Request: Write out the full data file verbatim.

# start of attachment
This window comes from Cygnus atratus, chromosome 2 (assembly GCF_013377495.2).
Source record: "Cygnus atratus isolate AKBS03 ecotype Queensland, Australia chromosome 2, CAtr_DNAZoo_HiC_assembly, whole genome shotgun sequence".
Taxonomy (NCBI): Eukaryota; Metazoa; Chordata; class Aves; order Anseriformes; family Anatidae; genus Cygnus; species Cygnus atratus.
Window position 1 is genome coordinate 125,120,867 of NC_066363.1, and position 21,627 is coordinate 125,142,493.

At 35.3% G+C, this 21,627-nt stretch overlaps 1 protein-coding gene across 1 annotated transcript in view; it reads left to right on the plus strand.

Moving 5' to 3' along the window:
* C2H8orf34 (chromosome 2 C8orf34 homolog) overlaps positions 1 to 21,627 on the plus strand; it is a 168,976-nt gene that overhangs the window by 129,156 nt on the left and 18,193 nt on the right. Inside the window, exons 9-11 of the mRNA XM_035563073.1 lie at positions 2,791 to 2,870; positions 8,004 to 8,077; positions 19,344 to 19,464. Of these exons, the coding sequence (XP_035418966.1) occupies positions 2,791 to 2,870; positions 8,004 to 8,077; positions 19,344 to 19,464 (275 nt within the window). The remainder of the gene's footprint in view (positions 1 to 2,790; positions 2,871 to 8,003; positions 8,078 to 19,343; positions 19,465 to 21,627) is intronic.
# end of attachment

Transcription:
This window comes from Cygnus atratus, chromosome 2 (assembly GCF_013377495.2).
Source record: "Cygnus atratus isolate AKBS03 ecotype Queensland, Australia chromosome 2, CAtr_DNAZoo_HiC_assembly, whole genome shotgun sequence".
Taxonomy (NCBI): Eukaryota; Metazoa; Chordata; class Aves; order Anseriformes; family Anatidae; genus Cygnus; species Cygnus atratus.
Window position 1 is genome coordinate 125,120,867 of NC_066363.1, and position 21,627 is coordinate 125,142,493.

At 35.3% G+C, this 21,627-nt stretch overlaps 1 protein-coding gene across 1 annotated transcript in view; it reads left to right on the plus strand.

Moving 5' to 3' along the window:
* C2H8orf34 (chromosome 2 C8orf34 homolog) overlaps positions 1 to 21,627 on the plus strand; it is a 168,976-nt gene that overhangs the window by 129,156 nt on the left and 18,193 nt on the right. Inside the window, exons 9-11 of the mRNA XM_035563073.1 lie at positions 2,791 to 2,870; positions 8,004 to 8,077; positions 19,344 to 19,464. Of these exons, the coding sequence (XP_035418966.1) occupies positions 2,791 to 2,870; positions 8,004 to 8,077; positions 19,344 to 19,464 (275 nt within the window). The remainder of the gene's footprint in view (positions 1 to 2,790; positions 2,871 to 8,003; positions 8,078 to 19,343; positions 19,465 to 21,627) is intronic.